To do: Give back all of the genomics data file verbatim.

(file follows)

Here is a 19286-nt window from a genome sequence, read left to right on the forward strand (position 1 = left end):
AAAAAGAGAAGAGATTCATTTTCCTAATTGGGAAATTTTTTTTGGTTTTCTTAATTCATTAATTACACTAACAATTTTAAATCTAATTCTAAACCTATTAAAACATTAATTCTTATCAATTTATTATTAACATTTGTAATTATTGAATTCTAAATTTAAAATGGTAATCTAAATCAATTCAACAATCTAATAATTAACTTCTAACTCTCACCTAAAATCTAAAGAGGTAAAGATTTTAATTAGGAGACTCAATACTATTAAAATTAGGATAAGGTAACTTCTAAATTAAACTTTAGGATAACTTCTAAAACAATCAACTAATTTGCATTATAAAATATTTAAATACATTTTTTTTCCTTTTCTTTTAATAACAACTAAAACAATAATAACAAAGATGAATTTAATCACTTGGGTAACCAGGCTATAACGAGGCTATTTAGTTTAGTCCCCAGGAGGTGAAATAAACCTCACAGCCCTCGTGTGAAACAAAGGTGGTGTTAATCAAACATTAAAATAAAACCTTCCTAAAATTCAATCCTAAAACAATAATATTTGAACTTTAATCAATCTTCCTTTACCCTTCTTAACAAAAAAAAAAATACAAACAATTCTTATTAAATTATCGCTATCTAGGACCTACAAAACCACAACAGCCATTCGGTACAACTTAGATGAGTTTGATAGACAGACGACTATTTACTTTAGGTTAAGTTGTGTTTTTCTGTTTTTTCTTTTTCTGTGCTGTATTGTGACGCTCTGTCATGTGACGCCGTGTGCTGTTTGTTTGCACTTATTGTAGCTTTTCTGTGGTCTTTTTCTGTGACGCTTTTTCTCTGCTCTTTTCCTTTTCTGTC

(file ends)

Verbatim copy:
Here is a 19286-nt window from a genome sequence, read left to right on the forward strand (position 1 = left end):
AAAAAGAGAAGAGATTCATTTTCCTAATTGGGAAATTTTTTTTGGTTTTCTTAATTCATTAATTACACTAACAATTTTAAATCTAATTCTAAACCTATTAAAACATTAATTCTTATCAATTTATTATTAACATTTGTAATTATTGAATTCTAAATTTAAAATGGTAATCTAAATCAATTCAACAATCTAATAATTAACTTCTAACTCTCACCTAAAATCTAAAGAGGTAAAGATTTTAATTAGGAGACTCAATACTATTAAAATTAGGATAAGGTAACTTCTAAATTAAACTTTAGGATAACTTCTAAAACAATCAACTAATTTGCATTATAAAATATTTAAATACATTTTTTTTCCTTTTCTTTTAATAACAACTAAAACAATAATAACAAAGATGAATTTAATCACTTGGGTAACCAGGCTATAACGAGGCTATTTAGTTTAGTCCCCAGGAGGTGAAATAAACCTCACAGCCCTCGTGTGAAACAAAGGTGGTGTTAATCAAACATTAAAATAAAACCTTCCTAAAATTCAATCCTAAAACAATAATATTTGAACTTTAATCAATCTTCCTTTACCCTTCTTAACAAAAAAAAAAATACAAACAATTCTTATTAAATTATCGCTATCTAGGACCTACAAAACCACAACAGCCATTCGGTACAACTTAGATGAGTTTGATAGACAGACGACTATTTACTTTAGGTTAAGTTGTGTTTTTCTGTTTTTTCTTTTTCTGTGCTGTATTGTGACGCTCTGTCATGTGACGCCGTGTGCTGTTTGTTTGCACTTATTGTAGCTTTTCTGTGGTCTTTTTCTGTGACGCTTTTTCTCTGCTCTTTTCCTTTTCTGTC